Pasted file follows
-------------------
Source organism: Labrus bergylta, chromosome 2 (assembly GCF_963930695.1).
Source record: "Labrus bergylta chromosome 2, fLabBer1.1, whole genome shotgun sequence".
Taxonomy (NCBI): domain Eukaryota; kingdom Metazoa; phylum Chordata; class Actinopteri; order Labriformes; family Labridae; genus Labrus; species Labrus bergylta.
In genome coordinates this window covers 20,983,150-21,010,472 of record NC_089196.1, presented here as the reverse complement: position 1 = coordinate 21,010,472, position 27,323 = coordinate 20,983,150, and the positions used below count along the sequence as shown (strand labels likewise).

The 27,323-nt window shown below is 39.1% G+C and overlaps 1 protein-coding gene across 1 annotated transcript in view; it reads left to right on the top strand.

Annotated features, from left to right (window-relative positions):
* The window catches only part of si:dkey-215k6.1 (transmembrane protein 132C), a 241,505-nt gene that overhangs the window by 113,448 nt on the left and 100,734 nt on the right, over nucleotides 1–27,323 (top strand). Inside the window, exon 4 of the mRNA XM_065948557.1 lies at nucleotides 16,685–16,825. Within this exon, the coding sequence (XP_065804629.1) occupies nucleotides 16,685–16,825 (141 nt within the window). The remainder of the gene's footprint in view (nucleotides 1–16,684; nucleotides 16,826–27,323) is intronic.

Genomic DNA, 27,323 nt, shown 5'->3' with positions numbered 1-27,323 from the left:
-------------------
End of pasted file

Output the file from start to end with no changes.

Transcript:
Source organism: Labrus bergylta, chromosome 2 (assembly GCF_963930695.1).
Source record: "Labrus bergylta chromosome 2, fLabBer1.1, whole genome shotgun sequence".
Taxonomy (NCBI): domain Eukaryota; kingdom Metazoa; phylum Chordata; class Actinopteri; order Labriformes; family Labridae; genus Labrus; species Labrus bergylta.
In genome coordinates this window covers 20,983,150-21,010,472 of record NC_089196.1, presented here as the reverse complement: position 1 = coordinate 21,010,472, position 27,323 = coordinate 20,983,150, and the positions used below count along the sequence as shown (strand labels likewise).

The 27,323-nt window shown below is 39.1% G+C and overlaps 1 protein-coding gene across 1 annotated transcript in view; it reads left to right on the top strand.

Annotated features, from left to right (window-relative positions):
* The window catches only part of si:dkey-215k6.1 (transmembrane protein 132C), a 241,505-nt gene that overhangs the window by 113,448 nt on the left and 100,734 nt on the right, over nucleotides 1–27,323 (top strand). Inside the window, exon 4 of the mRNA XM_065948557.1 lies at nucleotides 16,685–16,825. Within this exon, the coding sequence (XP_065804629.1) occupies nucleotides 16,685–16,825 (141 nt within the window). The remainder of the gene's footprint in view (nucleotides 1–16,684; nucleotides 16,826–27,323) is intronic.

Genomic DNA, 27,323 nt, shown 5'->3' with positions numbered 1-27,323 from the left: